In 2021, this same industry was also the top target for phishing campaigns, accounting for 20%-23% of all fraudulent sites, as shown in Figure 1. Though no single financial institution was targeted significantly more than the rest, banks such as Wells Fargo and Crédit Agricole S.A. dealt with 2%-4% of all phishing sites abusing their name.
E-Commerce Under Attack During the Holiday Season
The month of November saw increases in phishing activity across the board. The number of unique domains used for fraudulent purposes increased by 157% compared to the average for May and September. Additionally, Figure 1 shows something interesting for November—a shift in attacker focus. Two sectors received considerably more phishing campaigns during this time: e-commerce and cryptocurrency exchanges. The huge spike in attacks against cryptocurrency exchanges, an increase of almost 1800% compared to previous months, deserves some deeper analysis (below).
The rise in phishing campaigns targeting e-commerce is perhaps easier to explain. The months of November and December typically see large increases in online shopping for the holiday season, so spikes in fraudulent sites pretending to be online retail stores or delivery companies are expected.
Most Attacked Companies
While the finance sector as a whole is clearly a top target for attackers, Figure 1 does not paint the entire picture. Generic phishing campaigns (that target no specific individual, organization, or sector) typically account for 20%-30% of all fraudulent sites in any given month. The most attacked individual sites were typically Facebook and Office 365/Outlook, which trade the lead during any given month (see Figure 2).
Amazon saw a 208% rise in the number of phishing campaigns in November 2021, with attackers clearly jumping on the increase in online shopping during the festive period.
Just as with top attacked sectors, the top attacked “brand” in November was Crypto/Wallet, accounting for almost 20% of all malicious websites. Let’s take a look at what went on.
Cryptocurrency Exchanges Attacked
Phishing attacks that target cryptocurrency-related sites and services tend to sit low in the list of priorities for attackers. Most months see only 1% of all phishing attempts targeting the cryptocurrency sector. Something changed in November, however, when fraudulent cryptocurrency-related sites suddenly accounted for just over 20% of all targets, an increase of over 1800%.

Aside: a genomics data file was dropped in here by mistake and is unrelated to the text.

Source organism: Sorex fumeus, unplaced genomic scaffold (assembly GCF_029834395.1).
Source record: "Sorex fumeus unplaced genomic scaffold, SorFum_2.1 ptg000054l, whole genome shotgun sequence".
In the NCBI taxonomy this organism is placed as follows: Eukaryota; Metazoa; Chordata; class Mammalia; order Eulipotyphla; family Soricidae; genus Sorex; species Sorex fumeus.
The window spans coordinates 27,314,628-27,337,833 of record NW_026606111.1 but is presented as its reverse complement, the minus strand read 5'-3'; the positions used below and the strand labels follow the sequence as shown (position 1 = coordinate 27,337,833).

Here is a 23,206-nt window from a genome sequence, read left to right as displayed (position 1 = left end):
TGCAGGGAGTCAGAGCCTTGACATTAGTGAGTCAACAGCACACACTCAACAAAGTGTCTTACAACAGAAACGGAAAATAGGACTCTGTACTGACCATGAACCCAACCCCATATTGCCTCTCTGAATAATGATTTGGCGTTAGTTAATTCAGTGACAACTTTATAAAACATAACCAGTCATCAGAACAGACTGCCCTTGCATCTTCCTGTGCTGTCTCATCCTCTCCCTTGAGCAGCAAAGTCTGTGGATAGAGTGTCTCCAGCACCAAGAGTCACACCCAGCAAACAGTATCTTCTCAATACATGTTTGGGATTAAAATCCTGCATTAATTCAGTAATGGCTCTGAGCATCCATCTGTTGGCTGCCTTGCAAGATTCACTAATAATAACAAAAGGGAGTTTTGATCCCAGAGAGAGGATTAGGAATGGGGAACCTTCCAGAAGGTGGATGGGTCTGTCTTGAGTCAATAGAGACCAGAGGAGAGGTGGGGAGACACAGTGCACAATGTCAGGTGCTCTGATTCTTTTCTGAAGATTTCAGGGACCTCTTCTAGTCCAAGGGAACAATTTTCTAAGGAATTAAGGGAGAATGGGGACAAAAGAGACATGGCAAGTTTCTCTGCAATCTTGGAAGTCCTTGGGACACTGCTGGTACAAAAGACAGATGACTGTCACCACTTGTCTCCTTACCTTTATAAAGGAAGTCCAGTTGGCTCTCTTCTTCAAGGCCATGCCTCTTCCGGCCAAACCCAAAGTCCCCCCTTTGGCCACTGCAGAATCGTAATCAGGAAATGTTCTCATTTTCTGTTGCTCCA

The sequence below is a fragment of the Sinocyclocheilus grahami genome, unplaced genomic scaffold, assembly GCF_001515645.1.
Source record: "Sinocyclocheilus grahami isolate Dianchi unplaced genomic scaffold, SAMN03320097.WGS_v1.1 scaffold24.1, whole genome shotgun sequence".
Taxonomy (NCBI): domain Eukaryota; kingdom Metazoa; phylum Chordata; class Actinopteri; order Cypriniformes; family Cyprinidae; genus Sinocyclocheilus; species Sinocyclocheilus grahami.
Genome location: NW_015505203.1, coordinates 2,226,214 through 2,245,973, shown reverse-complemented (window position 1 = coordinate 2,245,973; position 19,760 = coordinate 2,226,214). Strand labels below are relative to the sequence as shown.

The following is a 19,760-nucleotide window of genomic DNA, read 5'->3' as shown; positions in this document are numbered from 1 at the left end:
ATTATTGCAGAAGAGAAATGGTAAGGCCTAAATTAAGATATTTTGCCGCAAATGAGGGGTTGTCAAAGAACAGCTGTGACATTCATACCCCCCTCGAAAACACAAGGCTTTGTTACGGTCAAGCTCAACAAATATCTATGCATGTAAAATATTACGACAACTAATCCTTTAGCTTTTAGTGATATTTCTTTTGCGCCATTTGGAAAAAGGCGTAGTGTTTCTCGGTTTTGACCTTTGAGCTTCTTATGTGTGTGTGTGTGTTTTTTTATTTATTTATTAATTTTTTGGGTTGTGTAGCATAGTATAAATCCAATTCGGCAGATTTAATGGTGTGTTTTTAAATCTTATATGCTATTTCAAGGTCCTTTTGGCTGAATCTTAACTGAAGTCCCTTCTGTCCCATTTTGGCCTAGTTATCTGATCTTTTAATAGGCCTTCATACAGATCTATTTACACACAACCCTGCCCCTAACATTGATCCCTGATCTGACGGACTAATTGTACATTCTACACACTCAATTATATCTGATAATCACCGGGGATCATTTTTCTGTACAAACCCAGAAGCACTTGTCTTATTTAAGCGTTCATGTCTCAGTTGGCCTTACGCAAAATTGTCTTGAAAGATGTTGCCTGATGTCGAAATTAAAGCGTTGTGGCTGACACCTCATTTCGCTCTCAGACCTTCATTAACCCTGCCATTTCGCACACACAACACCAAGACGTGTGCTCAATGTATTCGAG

Delving into the raw data, it became apparent that one malicious domain stood out above the rest: krakentxy.com. Registered on November 3, 2021, it quickly became the most prolific site targeting cryptocurrency. The threat actor responsible for this campaign created 9,117 unique subdomains, all of which closely resembled those shown in Figure 3. Each krakentxy.com subdomain was hosted in Azure with a Let’s Encrypt certificate.
This particular domain made up 90% of all fraudulent cryptocurrency sites in November 2021. Although this domain is currently blocked by browsers and its DNS records no longer exist, using the Open Web Application Security Project (OWASP) Amass Project tool reveals another 194 domains currently hosted in Amazon Web Services (AWS). Although these additional domains do not currently resolve, it serves to show the cat-and-mouse game that attackers and defenders constantly play.
Even when excluding the krakentxy.com domain, cryptocurrency-related phishing sites still rose by 356% in November. The sudden interest by attackers could be attributed to the increased value of many cryptocurrencies in November. Bitcoin (BTC) rose to an all-time high of $64,400 for one BTC on November 12 (see Figure 4).